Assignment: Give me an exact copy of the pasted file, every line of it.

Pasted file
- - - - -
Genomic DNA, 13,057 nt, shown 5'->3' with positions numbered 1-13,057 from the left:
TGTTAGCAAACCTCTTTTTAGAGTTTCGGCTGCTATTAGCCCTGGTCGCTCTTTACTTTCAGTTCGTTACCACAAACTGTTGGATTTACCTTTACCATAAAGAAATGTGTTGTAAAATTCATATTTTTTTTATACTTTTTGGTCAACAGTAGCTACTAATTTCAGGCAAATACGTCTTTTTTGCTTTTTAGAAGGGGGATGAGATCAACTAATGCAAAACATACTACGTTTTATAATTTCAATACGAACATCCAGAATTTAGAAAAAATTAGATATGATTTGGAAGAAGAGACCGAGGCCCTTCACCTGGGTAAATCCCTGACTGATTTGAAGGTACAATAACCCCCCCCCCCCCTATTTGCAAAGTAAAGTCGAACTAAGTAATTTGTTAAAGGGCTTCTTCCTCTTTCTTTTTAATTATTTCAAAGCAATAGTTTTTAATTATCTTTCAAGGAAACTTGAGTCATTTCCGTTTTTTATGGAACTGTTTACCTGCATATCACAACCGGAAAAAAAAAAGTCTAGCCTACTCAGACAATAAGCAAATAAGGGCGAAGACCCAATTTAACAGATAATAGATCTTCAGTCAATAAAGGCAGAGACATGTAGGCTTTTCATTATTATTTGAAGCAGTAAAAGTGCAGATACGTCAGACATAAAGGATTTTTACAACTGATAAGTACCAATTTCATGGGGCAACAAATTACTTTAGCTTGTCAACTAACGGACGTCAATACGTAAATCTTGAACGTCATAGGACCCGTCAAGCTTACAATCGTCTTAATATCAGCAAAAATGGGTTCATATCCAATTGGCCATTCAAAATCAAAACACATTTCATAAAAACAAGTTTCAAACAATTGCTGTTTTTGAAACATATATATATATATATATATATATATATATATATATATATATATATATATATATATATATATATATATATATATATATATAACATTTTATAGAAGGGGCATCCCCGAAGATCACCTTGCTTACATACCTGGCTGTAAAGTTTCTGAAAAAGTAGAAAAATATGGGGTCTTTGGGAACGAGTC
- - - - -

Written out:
Genomic DNA, 13,057 nt, shown 5'->3' with positions numbered 1-13,057 from the left:
TGTTAGCAAACCTCTTTTTAGAGTTTCGGCTGCTATTAGCCCTGGTCGCTCTTTACTTTCAGTTCGTTACCACAAACTGTTGGATTTACCTTTACCATAAAGAAATGTGTTGTAAAATTCATATTTTTTTTATACTTTTTGGTCAACAGTAGCTACTAATTTCAGGCAAATACGTCTTTTTTGCTTTTTAGAAGGGGGATGAGATCAACTAATGCAAAACATACTACGTTTTATAATTTCAATACGAACATCCAGAATTTAGAAAAAATTAGATATGATTTGGAAGAAGAGACCGAGGCCCTTCACCTGGGTAAATCCCTGACTGATTTGAAGGTACAATAACCCCCCCCCCCCCTATTTGCAAAGTAAAGTCGAACTAAGTAATTTGTTAAAGGGCTTCTTCCTCTTTCTTTTTAATTATTTCAAAGCAATAGTTTTTAATTATCTTTCAAGGAAACTTGAGTCATTTCCGTTTTTTATGGAACTGTTTACCTGCATATCACAACCGGAAAAAAAAAAGTCTAGCCTACTCAGACAATAAGCAAATAAGGGCGAAGACCCAATTTAACAGATAATAGATCTTCAGTCAATAAAGGCAGAGACATGTAGGCTTTTCATTATTATTTGAAGCAGTAAAAGTGCAGATACGTCAGACATAAAGGATTTTTACAACTGATAAGTACCAATTTCATGGGGCAACAAATTACTTTAGCTTGTCAACTAACGGACGTCAATACGTAAATCTTGAACGTCATAGGACCCGTCAAGCTTACAATCGTCTTAATATCAGCAAAAATGGGTTCATATCCAATTGGCCATTCAAAATCAAAACACATTTCATAAAAACAAGTTTCAAACAATTGCTGTTTTTGAAACATATATATATATATATATATATATATATATATATATATATATATATATATATATATATATATATATATATATATATATATAACATTTTATAGAAGGGGCATCCCCGAAGATCACCTTGCTTACATACCTGGCTGTAAAGTTTCTGAAAAAGTAGAAAAATATGGGGTCTTTGGGAACGAGTC